Consumer-grade DSL, cable and cellular are the most commonly used, low-cost means of building a wide area network if the proper integration and security appliances are implemented. A distributed network topology, which segments the network traffic between credit/debit/prepaid services and all other services, is needed in the event of an outside security audit. This is a requirement of PCI-DSS.
The distributed topology allows for credit/debit/prepaid traffic to be sent directly to the respective host processor, regardless of the home office’s network up/down status, with much more speed and load balancing capability. SSL (Secure Socket Layer) is the most common encryption when routing payment traffic, but you can take it one step further by aligning with an end-to-end encryption-capable payments processor for the highest security.
Distributed topology also allows for non-payments traffic to be sent directly to and from the home office for content delivery and aggregation of operational data. VPN (Virtual Private Network) encryption is typically used to establish a private tunnel between the restaurant and home office. Regardless of which communication or encryption method is used, there must be a back-up communication method for payment and other mission-critical traffic in the event of a broadband outage. Dial-up or cellular backup is used as a low-cost method to keep your mission-critical traffic online.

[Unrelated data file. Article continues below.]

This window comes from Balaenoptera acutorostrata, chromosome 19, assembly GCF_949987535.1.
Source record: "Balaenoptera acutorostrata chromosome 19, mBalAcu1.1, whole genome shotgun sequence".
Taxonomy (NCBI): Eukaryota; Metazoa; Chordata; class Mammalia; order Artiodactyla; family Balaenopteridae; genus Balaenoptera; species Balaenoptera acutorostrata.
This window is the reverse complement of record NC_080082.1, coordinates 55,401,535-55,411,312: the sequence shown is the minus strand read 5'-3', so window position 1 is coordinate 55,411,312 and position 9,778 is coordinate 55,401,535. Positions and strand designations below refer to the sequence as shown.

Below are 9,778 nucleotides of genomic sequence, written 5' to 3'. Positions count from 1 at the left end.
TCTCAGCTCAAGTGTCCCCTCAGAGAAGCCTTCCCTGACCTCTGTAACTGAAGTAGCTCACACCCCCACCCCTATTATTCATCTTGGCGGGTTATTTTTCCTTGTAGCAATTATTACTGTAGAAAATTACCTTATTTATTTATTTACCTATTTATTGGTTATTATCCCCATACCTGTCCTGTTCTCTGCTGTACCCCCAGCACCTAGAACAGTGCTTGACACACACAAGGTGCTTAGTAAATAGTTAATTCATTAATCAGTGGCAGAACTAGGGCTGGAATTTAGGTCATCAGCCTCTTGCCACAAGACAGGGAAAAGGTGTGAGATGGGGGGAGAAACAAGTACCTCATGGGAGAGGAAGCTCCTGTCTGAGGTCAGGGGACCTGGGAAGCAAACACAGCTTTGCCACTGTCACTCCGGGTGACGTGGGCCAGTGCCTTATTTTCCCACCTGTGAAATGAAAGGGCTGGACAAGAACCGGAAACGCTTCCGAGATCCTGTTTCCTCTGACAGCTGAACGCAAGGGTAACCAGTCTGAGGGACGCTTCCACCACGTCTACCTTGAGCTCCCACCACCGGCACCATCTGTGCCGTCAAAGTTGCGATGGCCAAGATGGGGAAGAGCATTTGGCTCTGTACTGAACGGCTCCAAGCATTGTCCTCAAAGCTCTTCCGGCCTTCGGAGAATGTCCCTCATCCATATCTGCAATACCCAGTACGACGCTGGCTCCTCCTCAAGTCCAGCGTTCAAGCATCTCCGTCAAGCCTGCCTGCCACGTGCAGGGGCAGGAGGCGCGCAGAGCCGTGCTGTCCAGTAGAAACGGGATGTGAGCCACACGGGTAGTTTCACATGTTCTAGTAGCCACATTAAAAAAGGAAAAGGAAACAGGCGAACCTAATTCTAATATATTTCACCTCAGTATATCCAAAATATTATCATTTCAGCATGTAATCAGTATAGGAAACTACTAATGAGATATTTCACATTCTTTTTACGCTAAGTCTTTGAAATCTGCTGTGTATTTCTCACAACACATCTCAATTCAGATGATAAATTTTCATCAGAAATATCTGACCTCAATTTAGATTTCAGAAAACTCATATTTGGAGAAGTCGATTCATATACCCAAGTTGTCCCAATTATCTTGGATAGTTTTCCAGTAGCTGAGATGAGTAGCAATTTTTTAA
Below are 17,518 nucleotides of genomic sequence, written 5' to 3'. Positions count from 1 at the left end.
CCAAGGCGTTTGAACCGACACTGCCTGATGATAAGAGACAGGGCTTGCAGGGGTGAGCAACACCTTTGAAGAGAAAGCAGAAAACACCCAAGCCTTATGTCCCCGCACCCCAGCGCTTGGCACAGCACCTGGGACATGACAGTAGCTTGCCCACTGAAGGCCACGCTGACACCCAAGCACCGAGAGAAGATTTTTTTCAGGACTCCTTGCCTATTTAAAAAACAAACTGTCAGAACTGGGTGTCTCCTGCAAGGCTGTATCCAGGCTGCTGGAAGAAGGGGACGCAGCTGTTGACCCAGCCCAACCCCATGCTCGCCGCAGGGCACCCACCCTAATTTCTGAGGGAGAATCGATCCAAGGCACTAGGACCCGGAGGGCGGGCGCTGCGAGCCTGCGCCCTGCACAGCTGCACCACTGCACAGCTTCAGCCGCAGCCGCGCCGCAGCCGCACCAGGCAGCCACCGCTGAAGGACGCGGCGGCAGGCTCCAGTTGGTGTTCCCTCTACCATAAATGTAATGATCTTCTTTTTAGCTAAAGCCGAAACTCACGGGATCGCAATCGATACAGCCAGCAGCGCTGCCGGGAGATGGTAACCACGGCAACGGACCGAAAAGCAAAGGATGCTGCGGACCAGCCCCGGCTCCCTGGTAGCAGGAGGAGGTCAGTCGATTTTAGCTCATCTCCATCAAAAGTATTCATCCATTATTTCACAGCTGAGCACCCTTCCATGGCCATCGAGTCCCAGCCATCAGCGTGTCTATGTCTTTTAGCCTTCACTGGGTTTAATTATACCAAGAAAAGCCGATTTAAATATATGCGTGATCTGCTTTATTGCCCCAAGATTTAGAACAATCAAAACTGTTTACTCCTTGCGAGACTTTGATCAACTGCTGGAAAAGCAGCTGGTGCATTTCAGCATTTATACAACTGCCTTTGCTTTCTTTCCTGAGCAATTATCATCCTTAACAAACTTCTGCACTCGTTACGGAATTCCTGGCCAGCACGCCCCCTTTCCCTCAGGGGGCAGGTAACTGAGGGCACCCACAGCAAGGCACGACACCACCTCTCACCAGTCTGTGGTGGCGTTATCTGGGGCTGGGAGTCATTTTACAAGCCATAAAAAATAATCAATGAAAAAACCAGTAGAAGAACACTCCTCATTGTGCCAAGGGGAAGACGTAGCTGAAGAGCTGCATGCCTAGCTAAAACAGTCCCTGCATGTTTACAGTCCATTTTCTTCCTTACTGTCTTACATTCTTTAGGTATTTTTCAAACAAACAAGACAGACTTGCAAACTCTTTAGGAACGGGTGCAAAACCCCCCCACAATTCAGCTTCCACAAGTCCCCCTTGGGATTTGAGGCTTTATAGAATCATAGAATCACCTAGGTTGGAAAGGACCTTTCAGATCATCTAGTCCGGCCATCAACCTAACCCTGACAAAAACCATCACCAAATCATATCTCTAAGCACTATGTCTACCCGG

Buy vs. Build
Restaurant operators are becoming more sophisticated each day in regard to the networking environment. Driving the need for a managed, wide area network (WAN) are real-time monitoring applications, POS and other software upgrades, back-office accounting system updates, PCI compliance audits and remote digital sign changes.
Operators have a buy vs. build decision to make when deciding to implement a network. If they decide to build, there is a significant dedication of time and expense to the initial procurement and rollout, as well as the ongoing expense of maintaining the network’s adds/moves/changes —not to mention managing multiple broadband carrier relationships.
If an operator decides to buy, there is typically a short-term spend, long-term save and overall better functionality to serve the restaurant’s constantly changing environment. It is a much better —and less costly —solution than what operators were previously purchasing over the past decade. Anyone in the position of determining to build or buy a network should seek outside guidance for such a large investment that will serve current and future restaurant locations for many years. An effort needs to be made to get it right the first time.
While saving dollars is terrific, what is most compelling to the restaurant operator is the idea that a single solution could allow for more rapid growth by simplifying the implementation of devices and services requiring connectivity during rollouts. There’s little doubt in anyone’s mind that new tools and applications in this category will come along, and the operators who can bring them online rapidly –without investing precious intellectual capital on technology learning curves –will be the winners.
It’s time to make the change.
Bob Carr is the founder, chairman and CEO of Heartland Payment Systems, one of the nation's largest payments processors. Heartland and its transaction processing services and products are exclusively endorsed by the National Restaurant Association, Council of State Restaurants and 45 state restaurant associations.